Marilyn Wheeler, the recent recipient of the 2013 Jeanne Clarke Memorial Local History Award for Service was celebrated at a presentation at the Prince George Library for her continuing involvement in the field of local history. Marilyn also serves the McBride community as a board member of the Whistle Stop Gallery and the Robson Valley Arts and Culture Council. In addition she has served for several decades as a member of the Robson Valley Health Association Board of Directors.

Originally from Bognor Regis on Britain’s South Coast, Marilyn came to Melfort Saskatchewan in 1955 to teach school, arriving in time to experience the worst winter in 50 years. As was her continuing habit she stayed in that first school for 3 years before transitioning to Lac Vert or Green Lake area for a number of years before moving on, finally settling in the Robson Valley in the late 1960’s. By that time her friend John, who had come from England at the same time and had also taught in the Meadow Lake area, joined her in Lac Vert, where they eventually married. Marilyn taught Grades 1-4, another teacher the middle Grades and John then taught the High School students. Sons John and Matthew were born during that time.

During that period the couple first noticed and became interested in the history of the ‘common residents’ of which John noted an almost total lack of material about the local residents. Once they arrived in McBride, they again recognized this same absence and also the lack of local publications on the history and evolution of the roads and train routes through the Robson Valley. In the early 1970’s the OAPO became interested in this same area and approached John to take on the task of accumulating and writing that first history. Ultimately John declined but Marilyn undertook the task. The grant received by the organization simply paid the expenses and eventually for the first run of 1000 books – which meant that Marilyn’s contribution was a fully voluntary commitment. After quickly selling out the first edition and later a second edition, Marilyn started to receive and accumulate additional information which eventually resulted in the production of her most recent book, The Robson Valley Story – A Century of Dreams. Interestingly this was produced with help from her son (Matthew) who took many additional pictures and set the book ready for print. With the advent of computers this entire production was able to be done at the local level and resulted in a high quality work of which 5000 copies were made for the first edition.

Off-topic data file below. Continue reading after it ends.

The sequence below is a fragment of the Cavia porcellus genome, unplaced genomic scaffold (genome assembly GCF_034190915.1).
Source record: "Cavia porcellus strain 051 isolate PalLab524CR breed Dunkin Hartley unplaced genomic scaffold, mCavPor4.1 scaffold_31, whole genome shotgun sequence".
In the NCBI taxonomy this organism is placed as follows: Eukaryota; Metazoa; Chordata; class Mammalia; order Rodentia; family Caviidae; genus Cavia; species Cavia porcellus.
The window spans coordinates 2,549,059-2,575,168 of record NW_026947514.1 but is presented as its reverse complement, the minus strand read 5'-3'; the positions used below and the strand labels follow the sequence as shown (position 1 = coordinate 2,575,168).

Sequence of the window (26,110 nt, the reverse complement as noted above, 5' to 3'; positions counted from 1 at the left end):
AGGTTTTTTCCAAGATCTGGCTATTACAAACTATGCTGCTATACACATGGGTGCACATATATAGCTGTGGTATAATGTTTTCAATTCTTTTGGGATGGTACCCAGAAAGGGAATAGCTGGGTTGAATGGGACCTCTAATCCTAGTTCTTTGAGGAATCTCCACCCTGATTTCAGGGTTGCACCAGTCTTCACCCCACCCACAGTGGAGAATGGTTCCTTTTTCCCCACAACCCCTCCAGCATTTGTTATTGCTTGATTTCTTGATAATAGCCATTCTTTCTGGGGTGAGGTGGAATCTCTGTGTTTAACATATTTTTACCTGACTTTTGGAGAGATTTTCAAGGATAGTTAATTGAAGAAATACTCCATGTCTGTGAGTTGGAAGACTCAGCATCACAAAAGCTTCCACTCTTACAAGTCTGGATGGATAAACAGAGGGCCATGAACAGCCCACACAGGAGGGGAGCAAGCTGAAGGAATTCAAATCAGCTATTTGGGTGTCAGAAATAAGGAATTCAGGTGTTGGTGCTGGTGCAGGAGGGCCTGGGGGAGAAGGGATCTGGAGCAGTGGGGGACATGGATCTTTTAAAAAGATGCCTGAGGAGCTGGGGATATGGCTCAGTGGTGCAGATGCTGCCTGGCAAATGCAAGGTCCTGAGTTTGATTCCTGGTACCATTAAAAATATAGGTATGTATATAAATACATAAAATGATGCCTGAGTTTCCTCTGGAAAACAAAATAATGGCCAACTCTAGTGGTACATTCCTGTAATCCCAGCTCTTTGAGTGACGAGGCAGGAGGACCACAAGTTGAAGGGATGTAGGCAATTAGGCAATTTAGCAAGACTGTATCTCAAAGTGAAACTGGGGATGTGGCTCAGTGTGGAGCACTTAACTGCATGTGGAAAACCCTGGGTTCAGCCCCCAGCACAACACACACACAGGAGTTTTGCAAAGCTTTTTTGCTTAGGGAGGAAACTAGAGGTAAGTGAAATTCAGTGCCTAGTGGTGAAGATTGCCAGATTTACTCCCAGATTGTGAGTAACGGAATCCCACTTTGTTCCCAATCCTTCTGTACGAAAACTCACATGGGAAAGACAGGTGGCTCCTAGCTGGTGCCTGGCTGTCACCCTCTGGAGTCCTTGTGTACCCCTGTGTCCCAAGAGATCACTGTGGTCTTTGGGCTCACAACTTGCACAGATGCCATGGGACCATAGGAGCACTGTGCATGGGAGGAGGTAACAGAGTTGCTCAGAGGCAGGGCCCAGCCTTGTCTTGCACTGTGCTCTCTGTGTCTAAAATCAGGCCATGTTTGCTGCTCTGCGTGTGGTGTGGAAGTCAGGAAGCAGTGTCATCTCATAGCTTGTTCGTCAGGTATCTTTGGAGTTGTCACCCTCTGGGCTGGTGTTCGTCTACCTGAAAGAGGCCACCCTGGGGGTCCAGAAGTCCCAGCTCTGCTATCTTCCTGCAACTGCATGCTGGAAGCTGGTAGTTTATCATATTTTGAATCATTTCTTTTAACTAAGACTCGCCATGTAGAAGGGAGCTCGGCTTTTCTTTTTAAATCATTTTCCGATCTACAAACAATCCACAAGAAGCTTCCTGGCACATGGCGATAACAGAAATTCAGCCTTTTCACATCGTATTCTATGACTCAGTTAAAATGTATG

At the presentation ceremony in Prince George it was noted that it was now 100 years since McBride was named as a Village and the story behind that development was compiled in Marilyn Wheeler’s manuscript.

Marilyn, in addition to all the above noted community involvements served for 13 years on the Regional District Council during that organizations formative years when systems and basic infrastructure were being set up. Major projects like the improvement of the local road to Prince George, the introduction of power to Crescent Spur and Dome Creek and other major accomplishments like the Recreation Centres in McBride and Valemount were started or completed.

Interestingly, Marilyn spoke at length during our interview of the reality that this community had evolved into a location to live and work but not to stay in during retirement. She noted that in the interest of being close to medical necessities and families that residents have moved on to Vernon, Kelowna and Penticton in the Okanagan Valley rather than create a larger ‘retirement village’ here. Notwithstanding, she was and has continued her long involvement with Beaverview Lodge and the McBride Hospital which is to reach its 50th Anniversary this year.

In getting together for this interview, Marilyn shared some of her own history and involvement as a local sheep farmer. She is expecting a significant addition to her flock in approximately May – just one more part of this complex and vital member of our community.

It was symbolic perhaps that several of the attendees at the recent Prince George presentation were previous award recipients and thus a crowd of 60 or so were there to celebrate Marilyn’s work. An accomplished speaker, Ms. Wheeler is often with little warning asked to speak about ‘history’ and can do so from memory eloquently and accurately. The McBride community has a similar opportunity to congratulate and thank Marilyn for the continuation of her work at a reception which is to be held at the McBride Library beginning at 5 pm on February 27th.

Chris Parker